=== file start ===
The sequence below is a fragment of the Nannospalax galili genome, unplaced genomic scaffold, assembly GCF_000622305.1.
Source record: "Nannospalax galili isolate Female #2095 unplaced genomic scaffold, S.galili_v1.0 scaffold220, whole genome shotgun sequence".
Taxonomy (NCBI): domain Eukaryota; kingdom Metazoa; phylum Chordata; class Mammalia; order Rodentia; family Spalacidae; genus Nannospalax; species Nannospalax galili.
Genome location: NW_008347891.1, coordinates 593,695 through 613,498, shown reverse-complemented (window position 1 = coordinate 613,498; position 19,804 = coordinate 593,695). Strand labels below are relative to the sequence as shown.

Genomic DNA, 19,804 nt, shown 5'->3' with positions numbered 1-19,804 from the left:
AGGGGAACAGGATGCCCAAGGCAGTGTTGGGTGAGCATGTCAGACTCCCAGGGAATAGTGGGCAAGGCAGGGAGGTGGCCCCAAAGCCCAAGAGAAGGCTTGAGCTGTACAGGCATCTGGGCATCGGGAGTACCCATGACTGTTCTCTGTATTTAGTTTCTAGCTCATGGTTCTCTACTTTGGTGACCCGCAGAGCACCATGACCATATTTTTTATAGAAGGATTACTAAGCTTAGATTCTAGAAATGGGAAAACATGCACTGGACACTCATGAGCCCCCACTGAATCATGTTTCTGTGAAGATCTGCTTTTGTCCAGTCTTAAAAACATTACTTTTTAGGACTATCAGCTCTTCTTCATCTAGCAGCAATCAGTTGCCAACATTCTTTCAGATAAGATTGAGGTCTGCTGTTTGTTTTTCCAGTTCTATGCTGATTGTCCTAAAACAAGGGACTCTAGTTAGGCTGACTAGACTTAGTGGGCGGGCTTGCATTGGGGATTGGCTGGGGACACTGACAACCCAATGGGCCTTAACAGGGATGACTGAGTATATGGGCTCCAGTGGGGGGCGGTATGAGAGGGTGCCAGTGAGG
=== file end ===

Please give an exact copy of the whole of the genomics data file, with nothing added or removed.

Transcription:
The sequence below is a fragment of the Nannospalax galili genome, unplaced genomic scaffold, assembly GCF_000622305.1.
Source record: "Nannospalax galili isolate Female #2095 unplaced genomic scaffold, S.galili_v1.0 scaffold220, whole genome shotgun sequence".
Taxonomy (NCBI): domain Eukaryota; kingdom Metazoa; phylum Chordata; class Mammalia; order Rodentia; family Spalacidae; genus Nannospalax; species Nannospalax galili.
Genome location: NW_008347891.1, coordinates 593,695 through 613,498, shown reverse-complemented (window position 1 = coordinate 613,498; position 19,804 = coordinate 593,695). Strand labels below are relative to the sequence as shown.

Genomic DNA, 19,804 nt, shown 5'->3' with positions numbered 1-19,804 from the left:
AGGGGAACAGGATGCCCAAGGCAGTGTTGGGTGAGCATGTCAGACTCCCAGGGAATAGTGGGCAAGGCAGGGAGGTGGCCCCAAAGCCCAAGAGAAGGCTTGAGCTGTACAGGCATCTGGGCATCGGGAGTACCCATGACTGTTCTCTGTATTTAGTTTCTAGCTCATGGTTCTCTACTTTGGTGACCCGCAGAGCACCATGACCATATTTTTTATAGAAGGATTACTAAGCTTAGATTCTAGAAATGGGAAAACATGCACTGGACACTCATGAGCCCCCACTGAATCATGTTTCTGTGAAGATCTGCTTTTGTCCAGTCTTAAAAACATTACTTTTTAGGACTATCAGCTCTTCTTCATCTAGCAGCAATCAGTTGCCAACATTCTTTCAGATAAGATTGAGGTCTGCTGTTTGTTTTTCCAGTTCTATGCTGATTGTCCTAAAACAAGGGACTCTAGTTAGGCTGACTAGACTTAGTGGGCGGGCTTGCATTGGGGATTGGCTGGGGACACTGACAACCCAATGGGCCTTAACAGGGATGACTGAGTATATGGGCTCCAGTGGGGGGCGGTATGAGAGGGTGCCAGTGAGG